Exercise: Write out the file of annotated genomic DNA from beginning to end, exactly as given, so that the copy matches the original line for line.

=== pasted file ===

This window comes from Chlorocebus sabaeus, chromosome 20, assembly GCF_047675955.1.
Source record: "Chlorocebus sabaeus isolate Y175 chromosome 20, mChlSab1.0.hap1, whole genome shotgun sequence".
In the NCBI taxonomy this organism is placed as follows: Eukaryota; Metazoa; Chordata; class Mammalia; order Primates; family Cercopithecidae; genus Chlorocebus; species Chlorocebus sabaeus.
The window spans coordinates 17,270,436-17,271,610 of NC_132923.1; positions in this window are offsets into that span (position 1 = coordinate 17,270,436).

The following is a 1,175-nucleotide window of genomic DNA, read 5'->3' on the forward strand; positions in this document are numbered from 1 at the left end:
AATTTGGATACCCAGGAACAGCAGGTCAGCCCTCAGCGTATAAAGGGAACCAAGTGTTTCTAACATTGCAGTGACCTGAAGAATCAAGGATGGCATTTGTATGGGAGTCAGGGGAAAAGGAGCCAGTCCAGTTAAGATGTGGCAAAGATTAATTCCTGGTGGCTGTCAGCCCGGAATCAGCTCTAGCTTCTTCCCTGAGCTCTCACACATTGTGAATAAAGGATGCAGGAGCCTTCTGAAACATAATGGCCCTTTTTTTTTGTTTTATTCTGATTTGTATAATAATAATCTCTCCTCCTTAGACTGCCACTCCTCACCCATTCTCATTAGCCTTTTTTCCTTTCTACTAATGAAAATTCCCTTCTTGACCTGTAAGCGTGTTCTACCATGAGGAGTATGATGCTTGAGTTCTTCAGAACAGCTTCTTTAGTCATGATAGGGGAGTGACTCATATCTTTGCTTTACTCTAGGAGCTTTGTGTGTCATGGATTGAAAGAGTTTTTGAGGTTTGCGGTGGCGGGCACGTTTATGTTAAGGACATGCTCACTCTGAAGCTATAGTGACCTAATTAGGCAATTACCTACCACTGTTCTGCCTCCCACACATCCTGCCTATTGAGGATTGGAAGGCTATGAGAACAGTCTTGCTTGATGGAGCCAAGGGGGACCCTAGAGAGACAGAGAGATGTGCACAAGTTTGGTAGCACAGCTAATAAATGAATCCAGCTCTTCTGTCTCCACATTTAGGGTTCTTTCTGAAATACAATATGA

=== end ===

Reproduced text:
This window comes from Chlorocebus sabaeus, chromosome 20, assembly GCF_047675955.1.
Source record: "Chlorocebus sabaeus isolate Y175 chromosome 20, mChlSab1.0.hap1, whole genome shotgun sequence".
In the NCBI taxonomy this organism is placed as follows: Eukaryota; Metazoa; Chordata; class Mammalia; order Primates; family Cercopithecidae; genus Chlorocebus; species Chlorocebus sabaeus.
The window spans coordinates 17,270,436-17,271,610 of NC_132923.1; positions in this window are offsets into that span (position 1 = coordinate 17,270,436).

The following is a 1,175-nucleotide window of genomic DNA, read 5'->3' on the forward strand; positions in this document are numbered from 1 at the left end:
AATTTGGATACCCAGGAACAGCAGGTCAGCCCTCAGCGTATAAAGGGAACCAAGTGTTTCTAACATTGCAGTGACCTGAAGAATCAAGGATGGCATTTGTATGGGAGTCAGGGGAAAAGGAGCCAGTCCAGTTAAGATGTGGCAAAGATTAATTCCTGGTGGCTGTCAGCCCGGAATCAGCTCTAGCTTCTTCCCTGAGCTCTCACACATTGTGAATAAAGGATGCAGGAGCCTTCTGAAACATAATGGCCCTTTTTTTTTGTTTTATTCTGATTTGTATAATAATAATCTCTCCTCCTTAGACTGCCACTCCTCACCCATTCTCATTAGCCTTTTTTCCTTTCTACTAATGAAAATTCCCTTCTTGACCTGTAAGCGTGTTCTACCATGAGGAGTATGATGCTTGAGTTCTTCAGAACAGCTTCTTTAGTCATGATAGGGGAGTGACTCATATCTTTGCTTTACTCTAGGAGCTTTGTGTGTCATGGATTGAAAGAGTTTTTGAGGTTTGCGGTGGCGGGCACGTTTATGTTAAGGACATGCTCACTCTGAAGCTATAGTGACCTAATTAGGCAATTACCTACCACTGTTCTGCCTCCCACACATCCTGCCTATTGAGGATTGGAAGGCTATGAGAACAGTCTTGCTTGATGGAGCCAAGGGGGACCCTAGAGAGACAGAGAGATGTGCACAAGTTTGGTAGCACAGCTAATAAATGAATCCAGCTCTTCTGTCTCCACATTTAGGGTTCTTTCTGAAATACAATATGA